Topic 1 Unit 7 Expand



New Year’s Day is the most important holiday in Japan. It is comparable to Christmas in the Western cultures. Christmas is not a holiday in Japan. おしょうがつ is a family day. Presents are given. Adults may be given presents of food and other things. The children, however, usually receive おとしだま, spending money, in an envelope.


It is also a universal birthday. By tradition, the Japanese always added on to their age on the first of Japanese no matter what day they were born. However, this is no longer the case, and Japanese people celebrate and age according to their actual birthdays in the recent times. As well as giving and receiving presents, it is a day of feasting and drinking. Before New Year’s Day, the women prepare large amounts of food which include mochi rice cake, soba noodles and おせちりょうり(vegetables and cooked fish arranged on beautiful open containers).



Some women also dress up in the best きもの.

It is also a day to receive greeting cards, ねんがじょう. The purpose of these is for friends to keep in touch, but these days they are also part of a sort of mini lottery. The cards are purchased at the post office. Each card has a number at the bottom. With good luck, the receive may win a prize.


The greeting cards usually have the animal symbol of the New Year on them. The twelve-year cycle of animals signs is shown below.



Using black ink, children write phrases such as きぼう (hope) on pieces of rice paper and hang them in front of the Shinto altar in their homes. It is a day to make New Year’s resolutions. It is also a day to visit temples and shrines to pray for a prosperous New Year. At the temple or shrine, people buy だるま. Daruma is a round stylised head with a face on it. When you buy one, you paint one eye and make a wish. When the wish comes true, you paint the other eye. At the end of the year, they burn it whether the wish comes true or not and buy a new one in the new year.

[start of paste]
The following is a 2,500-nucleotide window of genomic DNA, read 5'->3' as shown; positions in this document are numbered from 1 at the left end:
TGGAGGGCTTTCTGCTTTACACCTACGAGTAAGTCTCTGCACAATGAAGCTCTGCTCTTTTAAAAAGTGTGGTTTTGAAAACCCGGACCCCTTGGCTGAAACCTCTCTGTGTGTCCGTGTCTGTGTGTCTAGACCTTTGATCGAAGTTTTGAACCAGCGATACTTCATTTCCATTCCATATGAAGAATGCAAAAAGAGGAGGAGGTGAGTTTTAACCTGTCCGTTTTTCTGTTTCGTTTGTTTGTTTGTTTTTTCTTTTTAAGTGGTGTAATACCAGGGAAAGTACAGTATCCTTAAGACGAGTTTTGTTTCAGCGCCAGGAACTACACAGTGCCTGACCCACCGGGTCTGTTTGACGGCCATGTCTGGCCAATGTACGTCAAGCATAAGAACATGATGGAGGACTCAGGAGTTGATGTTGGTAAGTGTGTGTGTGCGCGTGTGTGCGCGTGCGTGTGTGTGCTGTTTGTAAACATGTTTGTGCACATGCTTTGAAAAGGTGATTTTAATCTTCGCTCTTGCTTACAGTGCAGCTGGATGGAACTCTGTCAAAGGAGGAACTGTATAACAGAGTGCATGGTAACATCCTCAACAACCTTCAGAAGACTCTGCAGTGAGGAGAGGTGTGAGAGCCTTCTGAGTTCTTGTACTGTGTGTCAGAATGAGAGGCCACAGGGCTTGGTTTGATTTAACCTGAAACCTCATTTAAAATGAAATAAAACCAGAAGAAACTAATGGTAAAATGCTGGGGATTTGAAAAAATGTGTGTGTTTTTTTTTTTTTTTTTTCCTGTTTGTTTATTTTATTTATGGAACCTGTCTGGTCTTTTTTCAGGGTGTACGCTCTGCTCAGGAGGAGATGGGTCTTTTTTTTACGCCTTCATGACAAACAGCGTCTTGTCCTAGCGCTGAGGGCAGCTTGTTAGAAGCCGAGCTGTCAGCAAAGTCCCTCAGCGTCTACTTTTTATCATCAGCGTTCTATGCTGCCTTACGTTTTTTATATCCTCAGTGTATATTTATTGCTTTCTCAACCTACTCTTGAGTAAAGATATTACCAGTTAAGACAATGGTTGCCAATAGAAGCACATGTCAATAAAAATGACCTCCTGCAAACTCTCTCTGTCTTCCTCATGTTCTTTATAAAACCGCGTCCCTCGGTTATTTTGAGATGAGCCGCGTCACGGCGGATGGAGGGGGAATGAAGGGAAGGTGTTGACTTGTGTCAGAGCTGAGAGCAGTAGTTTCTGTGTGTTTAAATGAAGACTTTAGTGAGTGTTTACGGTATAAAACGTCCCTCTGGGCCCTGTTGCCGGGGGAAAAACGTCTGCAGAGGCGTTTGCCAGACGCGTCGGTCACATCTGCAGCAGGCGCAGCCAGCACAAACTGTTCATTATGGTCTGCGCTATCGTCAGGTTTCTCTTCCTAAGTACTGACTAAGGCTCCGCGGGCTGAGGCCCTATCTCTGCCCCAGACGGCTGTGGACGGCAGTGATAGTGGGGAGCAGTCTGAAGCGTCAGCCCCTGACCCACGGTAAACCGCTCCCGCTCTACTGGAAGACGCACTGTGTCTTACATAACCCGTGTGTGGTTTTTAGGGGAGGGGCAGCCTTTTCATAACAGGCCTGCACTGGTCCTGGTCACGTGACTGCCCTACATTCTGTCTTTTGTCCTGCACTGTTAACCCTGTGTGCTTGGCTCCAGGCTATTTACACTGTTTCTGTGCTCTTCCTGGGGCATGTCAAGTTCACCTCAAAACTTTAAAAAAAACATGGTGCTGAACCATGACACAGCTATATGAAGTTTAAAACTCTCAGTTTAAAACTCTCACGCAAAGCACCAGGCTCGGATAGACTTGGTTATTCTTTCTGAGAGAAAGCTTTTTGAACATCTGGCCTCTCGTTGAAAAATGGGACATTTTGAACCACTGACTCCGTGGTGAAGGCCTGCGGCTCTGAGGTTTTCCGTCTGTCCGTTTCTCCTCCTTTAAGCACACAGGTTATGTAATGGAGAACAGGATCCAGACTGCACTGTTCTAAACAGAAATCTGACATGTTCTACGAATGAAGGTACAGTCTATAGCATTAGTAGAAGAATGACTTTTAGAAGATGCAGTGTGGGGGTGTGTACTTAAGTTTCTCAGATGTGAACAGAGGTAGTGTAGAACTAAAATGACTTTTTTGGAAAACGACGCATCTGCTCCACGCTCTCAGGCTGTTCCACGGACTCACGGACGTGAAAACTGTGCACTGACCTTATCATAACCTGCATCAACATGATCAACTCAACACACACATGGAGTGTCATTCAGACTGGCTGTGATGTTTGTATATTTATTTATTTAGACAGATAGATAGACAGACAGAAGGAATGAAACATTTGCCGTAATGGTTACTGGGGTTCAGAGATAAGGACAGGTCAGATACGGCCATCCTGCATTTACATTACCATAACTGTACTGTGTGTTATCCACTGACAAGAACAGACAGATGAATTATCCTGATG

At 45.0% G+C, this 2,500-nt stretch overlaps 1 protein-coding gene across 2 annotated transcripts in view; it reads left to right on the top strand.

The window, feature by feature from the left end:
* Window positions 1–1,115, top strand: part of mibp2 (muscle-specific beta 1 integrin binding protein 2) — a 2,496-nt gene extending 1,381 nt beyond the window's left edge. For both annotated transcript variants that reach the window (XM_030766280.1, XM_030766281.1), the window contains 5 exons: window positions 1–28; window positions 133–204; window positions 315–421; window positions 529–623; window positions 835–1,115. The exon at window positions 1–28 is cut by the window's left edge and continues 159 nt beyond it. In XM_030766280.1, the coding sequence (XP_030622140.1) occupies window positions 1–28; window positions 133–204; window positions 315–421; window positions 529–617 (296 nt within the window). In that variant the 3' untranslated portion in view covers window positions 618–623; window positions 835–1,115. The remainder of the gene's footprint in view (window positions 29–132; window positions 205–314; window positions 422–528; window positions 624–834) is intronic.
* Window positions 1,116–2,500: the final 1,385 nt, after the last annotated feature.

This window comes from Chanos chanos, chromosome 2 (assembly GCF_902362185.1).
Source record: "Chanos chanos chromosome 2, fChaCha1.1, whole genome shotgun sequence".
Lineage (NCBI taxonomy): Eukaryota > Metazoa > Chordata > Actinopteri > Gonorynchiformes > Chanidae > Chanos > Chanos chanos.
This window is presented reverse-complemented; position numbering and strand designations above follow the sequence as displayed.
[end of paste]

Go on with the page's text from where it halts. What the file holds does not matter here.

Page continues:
Games are also played. Girls often play shuttlecock. The shuttlecock is made from a nut with a coloured feather stuck in it and is hit back and forth over a net using wooden paddles. The boys play with tops and fly kites.

It is customary to visit close neighbours and say

「あけまして おめでとうございます」

「しんねん おめでとうございます」

The word おしょうがつ literally means ‘the first month’. By common use, it has come to mean ‘the celebrations at the beginning of the month’, which may extend over more than one day.





Soba is buckwheat noodles. They are made long and thin. Soba is eaten at any time of the year. However, it is the custom always to eat soba on New Year’s Eve. If eaten then, it is called としこしそば (send the old year away soba). Although it is given a special name for the occasion, it is no different from soba eaten at any other time. Soba is either served in a hot soup or cold, on a bamboo plate. When served cold, you pick it up with chopsticks and dip it into a thin cold mix and made from soya sauce and other ingredients before eating it. Cold soba is very popular in summer, while hot soba is popular in winter.

Because soba is long, on certain ceremonial occasions, it is used to represent ‘length’. Thus, when it is eaten on New Year’s Eve, it both farewells the old year, and by superstition, confers long life on those who assemble to partake of it. If you buy a new house, you take gifts of soba to your new neighbour. Here, it symbolises the desire for a long friendship with them. It is then called ひっこしそば (moving soba). Soba is also nutritious fast food served at railway stations and other places. No symbolism. It’s really good when you’re hungry!



Learn how to make a delicious cold pork soba noodle dish!

25 Must-Know Phrases


  1. Bonjour.
  2. Salut.
  3. Ça va? / Comment ça va?
  4. Bonsoir.
  5. Bonne nuit.
  6. Oui.
  7. Non.
  8. Je m’appelle (name).
  9. S’il vous plaît / S’il te plaît.
  10. D’accord.
  11. Exusez-moi.
  12. Merci.
  13. De rien.
  14. Il est quelle heur?
  15. Òu sont les toilettes?
  16. Enchantè.
  17. A bientôt.
  18. A demain.
  19. Au revoir.
  20. Bien sûr.
  21. Je peux utiliser (noun)?
  22. Je suis désolé.
  23. Pourquoi?
  24. C’est vrai?
  25. Je ne comprends pas.

Japanese Marriage Tradition


Some Japanese still have arranged marriages. A meeting arranged with a view to marriage is called omiai. Most young people these days seem to prefer to find a partner by themselves, but many still feel secure when their parents or a go-between or a match-making company presents a suitable person

The go-between could be a professional matchmaker, a friend, relatives or the parents themselves. They find out everything about the prospective marriage partners to make sure that they are basically compatible. They bring photos to show to both families. If both families and the young people agree, the go-between arranges a meeting, perhaps at a restaurant or a coffee shop.